Linda Klein and Barbara Gehring sit on a bed reading their diaries in The Secret Comedy of Women

Virtual Reality and Theatre Collide

Linda Klein and Barbara Gehring sit on a bed reading their diaries in The Secret Comedy of Women

Linda Klein and Barbara Gehring in The Secret Comedy of Women

We all need an escape sometime, especially patients stuck in a hospital room or receiving long medical treatments. Enter a virtual reality (VR) version of the comedic cabaret created by Barbara Ghering and Linda Klein. Through a partnership with the Denver Center for Performing Arts, UCHealth patients now have the opportunity to enjoy a virtual performance of The Secret Comedy of Women.

“The virtual reality aspect of the platform allows them to escape their surroundings and enter a different world and enjoy some live theatre,” said the creators, who designed the show to be humorous and lighthearted. “It fills our hearts to be able offer a much-needed break and distraction from the stress of a hospital, while also promoting laughter and connections with some joyful entertainment.”

Turns out VR has been used in health care for decades. After reading about the benefits, the staff at UCHealth decided VR was a technology to learn more about. In 2018 UCHealth  implemented a pilot program in partnership with the VR company Rendever for cancer patients receiving chemotherapy treatments. . Because these patients sometimes spend hours sitting in one spot while receiving treatment, it made sense this would be a prime time to escape.

“We wanted to see if using virtual reality as a distraction improved our patient experience and it was something our staff was excited about using. The results were overwhelmingly positive,” said Nikki Caputo, vice president of patient experience and innovation at UCHealth. “Since that pilot, we’ve been using virtual reality across UCHealth to help distract patients from painful, long, or even fear-producing treatments and procedures.”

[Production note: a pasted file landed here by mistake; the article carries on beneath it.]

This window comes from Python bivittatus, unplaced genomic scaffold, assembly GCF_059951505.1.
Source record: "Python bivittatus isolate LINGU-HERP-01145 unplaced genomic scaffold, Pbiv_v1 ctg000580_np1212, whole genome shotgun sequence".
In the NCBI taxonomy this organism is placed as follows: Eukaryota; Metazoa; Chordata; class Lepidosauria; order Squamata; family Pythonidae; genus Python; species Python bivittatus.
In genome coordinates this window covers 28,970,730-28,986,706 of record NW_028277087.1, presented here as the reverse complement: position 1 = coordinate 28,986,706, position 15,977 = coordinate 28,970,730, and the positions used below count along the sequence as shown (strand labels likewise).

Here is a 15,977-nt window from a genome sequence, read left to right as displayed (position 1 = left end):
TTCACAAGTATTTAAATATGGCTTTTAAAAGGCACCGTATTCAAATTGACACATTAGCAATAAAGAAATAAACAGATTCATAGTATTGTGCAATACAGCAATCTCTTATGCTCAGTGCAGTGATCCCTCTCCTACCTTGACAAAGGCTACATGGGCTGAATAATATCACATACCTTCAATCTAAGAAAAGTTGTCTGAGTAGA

Through the VR platform, patients can do things like escape to a place they’ve never been, experience an activity they love or have never been able to try, experience music from center stage, travel home to the house they grew up in and offer reminiscence therapy, or simply distract their minds with a fun game. Now, they can emerge themselves into a live show.

“We are so grateful to provide some much-needed laughter to patients at UCHealth,” added Ghering and Klein over email. “Laughter has many health benefits, including reducing stress and improving mood, but our show also encourages connections, which can help to create a sense of community and support among patients and staff. This can be particularly important in a hospital setting where patients may feel isolated and disconnected from others.”

So far the feedback has been positive. One patient told Caputo “This is incredible, it took me away for a minute, out of the element of this place and I didn’t think about my cancer or this place.”

Escape and entertainment aren’t the only benefits. Caputo said they have seen several key themes from patients who have successfully used VR for distraction. This includes giving patients something to look forward to; creating an atmosphere where the concept of time disappeared; altering mood and helping with anxiety; and giving patients the freedom to live extraordinary lives, even when they can’t leave their bed.

“I want to travel and do things, but I can’t with my disease,” said another patient. “Virtual reality immerses you, blocks everything else out and I felt free.”

With the success of VR in the hospital, The Secret Comedy of Women may be just the start of offering live theatre performances via a headset, something we can all applaud.